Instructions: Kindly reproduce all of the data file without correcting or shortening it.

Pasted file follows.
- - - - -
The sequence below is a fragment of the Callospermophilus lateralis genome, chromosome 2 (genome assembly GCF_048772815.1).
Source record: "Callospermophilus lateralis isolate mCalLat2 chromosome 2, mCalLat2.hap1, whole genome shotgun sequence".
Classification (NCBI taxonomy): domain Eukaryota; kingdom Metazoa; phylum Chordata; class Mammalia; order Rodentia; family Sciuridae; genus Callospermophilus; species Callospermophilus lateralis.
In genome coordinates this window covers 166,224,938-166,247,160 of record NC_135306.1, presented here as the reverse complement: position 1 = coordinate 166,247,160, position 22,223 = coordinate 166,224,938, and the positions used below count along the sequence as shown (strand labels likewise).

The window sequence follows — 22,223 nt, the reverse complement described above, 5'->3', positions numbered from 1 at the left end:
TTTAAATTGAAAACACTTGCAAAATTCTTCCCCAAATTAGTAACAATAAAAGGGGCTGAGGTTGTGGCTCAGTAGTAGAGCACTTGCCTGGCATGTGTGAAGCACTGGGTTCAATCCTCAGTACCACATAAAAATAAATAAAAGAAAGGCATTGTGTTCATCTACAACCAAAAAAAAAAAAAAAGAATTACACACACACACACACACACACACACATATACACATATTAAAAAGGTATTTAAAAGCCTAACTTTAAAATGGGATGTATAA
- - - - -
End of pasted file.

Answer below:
The sequence below is a fragment of the Callospermophilus lateralis genome, chromosome 2 (genome assembly GCF_048772815.1).
Source record: "Callospermophilus lateralis isolate mCalLat2 chromosome 2, mCalLat2.hap1, whole genome shotgun sequence".
Classification (NCBI taxonomy): domain Eukaryota; kingdom Metazoa; phylum Chordata; class Mammalia; order Rodentia; family Sciuridae; genus Callospermophilus; species Callospermophilus lateralis.
In genome coordinates this window covers 166,224,938-166,247,160 of record NC_135306.1, presented here as the reverse complement: position 1 = coordinate 166,247,160, position 22,223 = coordinate 166,224,938, and the positions used below count along the sequence as shown (strand labels likewise).

The window sequence follows — 22,223 nt, the reverse complement described above, 5'->3', positions numbered from 1 at the left end:
TTTAAATTGAAAACACTTGCAAAATTCTTCCCCAAATTAGTAACAATAAAAGGGGCTGAGGTTGTGGCTCAGTAGTAGAGCACTTGCCTGGCATGTGTGAAGCACTGGGTTCAATCCTCAGTACCACATAAAAATAAATAAAAGAAAGGCATTGTGTTCATCTACAACCAAAAAAAAAAAAAAAGAATTACACACACACACACACACACACACACATATACACATATTAAAAAGGTATTTAAAAGCCTAACTTTAAAATGGGATGTATAA